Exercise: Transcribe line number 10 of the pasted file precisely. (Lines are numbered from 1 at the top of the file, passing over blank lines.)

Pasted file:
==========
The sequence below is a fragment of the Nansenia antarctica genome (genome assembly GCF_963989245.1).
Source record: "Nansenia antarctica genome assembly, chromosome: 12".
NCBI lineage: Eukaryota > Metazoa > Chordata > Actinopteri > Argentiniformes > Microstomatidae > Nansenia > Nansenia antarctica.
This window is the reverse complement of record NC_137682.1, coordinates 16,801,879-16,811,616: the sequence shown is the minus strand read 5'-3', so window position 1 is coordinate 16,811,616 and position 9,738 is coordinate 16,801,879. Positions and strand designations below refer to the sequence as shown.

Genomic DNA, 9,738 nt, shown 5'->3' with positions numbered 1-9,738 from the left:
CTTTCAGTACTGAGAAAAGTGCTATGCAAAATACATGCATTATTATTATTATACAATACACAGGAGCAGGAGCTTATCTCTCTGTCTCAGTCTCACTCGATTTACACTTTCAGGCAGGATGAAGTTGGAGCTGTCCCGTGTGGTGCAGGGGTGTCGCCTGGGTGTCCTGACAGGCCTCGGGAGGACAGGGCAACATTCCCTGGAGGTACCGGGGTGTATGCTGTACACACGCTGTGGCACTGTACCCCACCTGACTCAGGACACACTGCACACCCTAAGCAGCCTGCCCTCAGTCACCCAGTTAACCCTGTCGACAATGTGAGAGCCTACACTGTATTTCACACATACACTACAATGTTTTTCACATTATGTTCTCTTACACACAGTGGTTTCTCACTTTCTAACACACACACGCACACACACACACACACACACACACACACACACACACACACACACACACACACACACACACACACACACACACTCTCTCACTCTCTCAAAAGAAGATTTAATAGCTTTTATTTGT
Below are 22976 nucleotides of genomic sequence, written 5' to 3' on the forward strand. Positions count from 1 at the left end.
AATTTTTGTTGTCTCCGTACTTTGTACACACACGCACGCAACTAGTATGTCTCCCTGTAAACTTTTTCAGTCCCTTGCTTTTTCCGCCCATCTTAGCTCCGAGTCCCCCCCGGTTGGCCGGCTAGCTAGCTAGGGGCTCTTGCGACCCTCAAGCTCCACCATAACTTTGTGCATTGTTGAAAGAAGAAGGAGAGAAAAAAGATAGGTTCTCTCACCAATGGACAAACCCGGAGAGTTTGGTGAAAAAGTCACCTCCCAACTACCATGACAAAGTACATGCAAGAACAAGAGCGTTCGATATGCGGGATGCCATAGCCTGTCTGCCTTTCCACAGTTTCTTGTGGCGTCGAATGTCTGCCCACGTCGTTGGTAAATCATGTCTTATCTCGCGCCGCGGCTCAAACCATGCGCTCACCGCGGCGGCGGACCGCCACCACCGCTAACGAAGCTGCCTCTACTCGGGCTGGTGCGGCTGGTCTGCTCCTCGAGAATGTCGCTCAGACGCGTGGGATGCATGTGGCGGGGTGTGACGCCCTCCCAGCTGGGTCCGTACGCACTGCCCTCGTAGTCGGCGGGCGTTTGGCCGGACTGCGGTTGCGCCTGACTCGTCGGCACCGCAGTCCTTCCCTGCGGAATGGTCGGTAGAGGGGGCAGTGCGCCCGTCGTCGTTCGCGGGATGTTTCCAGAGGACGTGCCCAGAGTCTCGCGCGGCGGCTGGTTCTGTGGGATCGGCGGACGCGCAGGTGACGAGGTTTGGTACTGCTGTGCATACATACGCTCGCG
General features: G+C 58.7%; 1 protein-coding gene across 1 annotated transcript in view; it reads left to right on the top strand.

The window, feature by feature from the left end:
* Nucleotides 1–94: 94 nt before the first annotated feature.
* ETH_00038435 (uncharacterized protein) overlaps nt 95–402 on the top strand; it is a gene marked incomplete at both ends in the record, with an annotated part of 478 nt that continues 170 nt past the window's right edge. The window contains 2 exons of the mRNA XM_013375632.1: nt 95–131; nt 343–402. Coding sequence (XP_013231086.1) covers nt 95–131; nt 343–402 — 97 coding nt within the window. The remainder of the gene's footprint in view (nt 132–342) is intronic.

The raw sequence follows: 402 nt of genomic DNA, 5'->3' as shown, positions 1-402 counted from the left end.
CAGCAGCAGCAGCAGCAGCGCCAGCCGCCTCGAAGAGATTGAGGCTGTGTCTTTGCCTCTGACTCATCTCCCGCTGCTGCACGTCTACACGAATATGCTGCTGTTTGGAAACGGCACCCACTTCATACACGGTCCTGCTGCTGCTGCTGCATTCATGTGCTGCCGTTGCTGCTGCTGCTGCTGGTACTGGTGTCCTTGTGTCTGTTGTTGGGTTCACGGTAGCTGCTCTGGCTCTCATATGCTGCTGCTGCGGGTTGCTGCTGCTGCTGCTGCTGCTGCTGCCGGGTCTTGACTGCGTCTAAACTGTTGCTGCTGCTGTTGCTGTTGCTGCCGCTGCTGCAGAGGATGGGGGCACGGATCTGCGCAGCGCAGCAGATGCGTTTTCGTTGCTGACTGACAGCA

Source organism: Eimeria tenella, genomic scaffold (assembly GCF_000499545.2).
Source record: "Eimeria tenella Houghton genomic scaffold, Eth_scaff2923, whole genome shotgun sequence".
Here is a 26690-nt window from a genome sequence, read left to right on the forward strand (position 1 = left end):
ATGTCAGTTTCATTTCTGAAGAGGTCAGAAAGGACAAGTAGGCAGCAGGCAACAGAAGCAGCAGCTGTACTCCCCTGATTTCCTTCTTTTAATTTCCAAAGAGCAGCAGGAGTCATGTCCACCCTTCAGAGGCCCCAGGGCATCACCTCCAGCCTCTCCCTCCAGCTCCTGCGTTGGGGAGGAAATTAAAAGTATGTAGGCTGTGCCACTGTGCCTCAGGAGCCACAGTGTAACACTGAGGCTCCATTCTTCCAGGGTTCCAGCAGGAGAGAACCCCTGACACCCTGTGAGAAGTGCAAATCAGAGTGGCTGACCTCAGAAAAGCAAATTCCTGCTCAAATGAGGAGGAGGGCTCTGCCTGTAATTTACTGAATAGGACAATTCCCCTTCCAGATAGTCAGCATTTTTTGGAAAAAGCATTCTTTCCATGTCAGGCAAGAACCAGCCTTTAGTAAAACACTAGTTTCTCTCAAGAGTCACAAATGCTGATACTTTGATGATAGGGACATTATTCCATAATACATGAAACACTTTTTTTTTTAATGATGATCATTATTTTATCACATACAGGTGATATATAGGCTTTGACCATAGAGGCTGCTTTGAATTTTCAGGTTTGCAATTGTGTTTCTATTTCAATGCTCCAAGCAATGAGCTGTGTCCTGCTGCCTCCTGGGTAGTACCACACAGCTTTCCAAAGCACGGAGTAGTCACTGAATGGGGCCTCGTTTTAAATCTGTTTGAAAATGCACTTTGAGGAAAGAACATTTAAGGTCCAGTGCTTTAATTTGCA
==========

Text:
The window, feature by feature from the left end: